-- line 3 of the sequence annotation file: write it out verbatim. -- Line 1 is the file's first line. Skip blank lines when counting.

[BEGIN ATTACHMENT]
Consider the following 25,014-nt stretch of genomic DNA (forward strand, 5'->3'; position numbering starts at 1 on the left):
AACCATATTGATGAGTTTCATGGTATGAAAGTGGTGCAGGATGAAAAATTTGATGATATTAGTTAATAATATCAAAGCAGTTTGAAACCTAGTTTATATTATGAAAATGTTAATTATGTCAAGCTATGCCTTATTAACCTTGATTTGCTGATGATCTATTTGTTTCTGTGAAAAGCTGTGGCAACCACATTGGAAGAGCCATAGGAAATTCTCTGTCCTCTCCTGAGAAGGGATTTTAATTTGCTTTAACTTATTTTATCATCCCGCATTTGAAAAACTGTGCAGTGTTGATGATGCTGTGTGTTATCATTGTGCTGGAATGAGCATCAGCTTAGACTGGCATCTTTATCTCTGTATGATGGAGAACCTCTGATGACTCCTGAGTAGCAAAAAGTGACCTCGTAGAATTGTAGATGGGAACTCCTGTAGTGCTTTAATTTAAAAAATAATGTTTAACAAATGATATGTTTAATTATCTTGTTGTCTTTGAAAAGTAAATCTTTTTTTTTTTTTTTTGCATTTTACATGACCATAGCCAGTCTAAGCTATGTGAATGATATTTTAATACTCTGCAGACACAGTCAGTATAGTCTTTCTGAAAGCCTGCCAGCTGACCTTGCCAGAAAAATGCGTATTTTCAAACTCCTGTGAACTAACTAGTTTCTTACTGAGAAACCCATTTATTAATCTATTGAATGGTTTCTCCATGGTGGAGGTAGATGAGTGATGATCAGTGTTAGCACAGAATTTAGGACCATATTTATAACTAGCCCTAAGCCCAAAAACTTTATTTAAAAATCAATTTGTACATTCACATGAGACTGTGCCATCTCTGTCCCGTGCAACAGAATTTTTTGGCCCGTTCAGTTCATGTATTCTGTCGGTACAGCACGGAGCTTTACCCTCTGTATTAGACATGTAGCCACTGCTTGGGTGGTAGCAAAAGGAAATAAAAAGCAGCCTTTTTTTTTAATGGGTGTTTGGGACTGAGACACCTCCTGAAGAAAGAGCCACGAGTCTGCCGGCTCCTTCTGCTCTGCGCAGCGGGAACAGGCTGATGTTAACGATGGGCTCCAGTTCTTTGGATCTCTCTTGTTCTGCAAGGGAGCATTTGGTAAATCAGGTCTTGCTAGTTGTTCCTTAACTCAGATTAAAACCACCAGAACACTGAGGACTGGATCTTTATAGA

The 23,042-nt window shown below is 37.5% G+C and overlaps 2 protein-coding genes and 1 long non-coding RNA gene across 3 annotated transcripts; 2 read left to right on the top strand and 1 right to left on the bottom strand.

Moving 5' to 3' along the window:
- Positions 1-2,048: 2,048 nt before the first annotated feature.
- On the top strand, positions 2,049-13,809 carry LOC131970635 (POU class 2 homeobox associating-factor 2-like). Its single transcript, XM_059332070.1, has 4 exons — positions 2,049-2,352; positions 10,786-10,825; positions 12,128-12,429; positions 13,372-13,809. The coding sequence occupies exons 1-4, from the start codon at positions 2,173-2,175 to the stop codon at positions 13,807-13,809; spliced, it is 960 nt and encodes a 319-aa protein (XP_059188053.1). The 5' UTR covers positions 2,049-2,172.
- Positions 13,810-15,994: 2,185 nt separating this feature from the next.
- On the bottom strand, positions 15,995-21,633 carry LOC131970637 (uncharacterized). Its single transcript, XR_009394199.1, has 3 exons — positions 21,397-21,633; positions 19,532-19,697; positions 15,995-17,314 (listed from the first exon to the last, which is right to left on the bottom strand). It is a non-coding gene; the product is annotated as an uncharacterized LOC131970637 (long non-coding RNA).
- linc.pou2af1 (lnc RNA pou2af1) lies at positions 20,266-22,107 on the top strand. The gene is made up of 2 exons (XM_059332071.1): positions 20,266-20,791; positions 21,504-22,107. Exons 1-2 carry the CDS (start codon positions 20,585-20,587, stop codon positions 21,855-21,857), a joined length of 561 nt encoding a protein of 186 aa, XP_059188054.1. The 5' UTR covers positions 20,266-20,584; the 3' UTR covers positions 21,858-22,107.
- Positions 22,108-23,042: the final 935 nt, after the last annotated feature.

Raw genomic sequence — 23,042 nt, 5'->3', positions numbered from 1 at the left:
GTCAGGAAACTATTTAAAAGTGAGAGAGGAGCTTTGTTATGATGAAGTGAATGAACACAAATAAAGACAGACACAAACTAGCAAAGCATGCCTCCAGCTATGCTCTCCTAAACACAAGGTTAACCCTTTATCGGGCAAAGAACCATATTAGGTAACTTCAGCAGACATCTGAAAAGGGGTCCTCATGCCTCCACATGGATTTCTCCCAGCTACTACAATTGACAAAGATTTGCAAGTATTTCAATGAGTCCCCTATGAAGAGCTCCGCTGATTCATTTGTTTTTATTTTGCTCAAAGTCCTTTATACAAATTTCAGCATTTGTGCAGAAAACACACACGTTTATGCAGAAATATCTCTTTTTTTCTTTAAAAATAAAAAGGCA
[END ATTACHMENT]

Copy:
The 23,042-nt window shown below is 37.5% G+C and overlaps 2 protein-coding genes and 1 long non-coding RNA gene across 3 annotated transcripts; 2 read left to right on the top strand and 1 right to left on the bottom strand.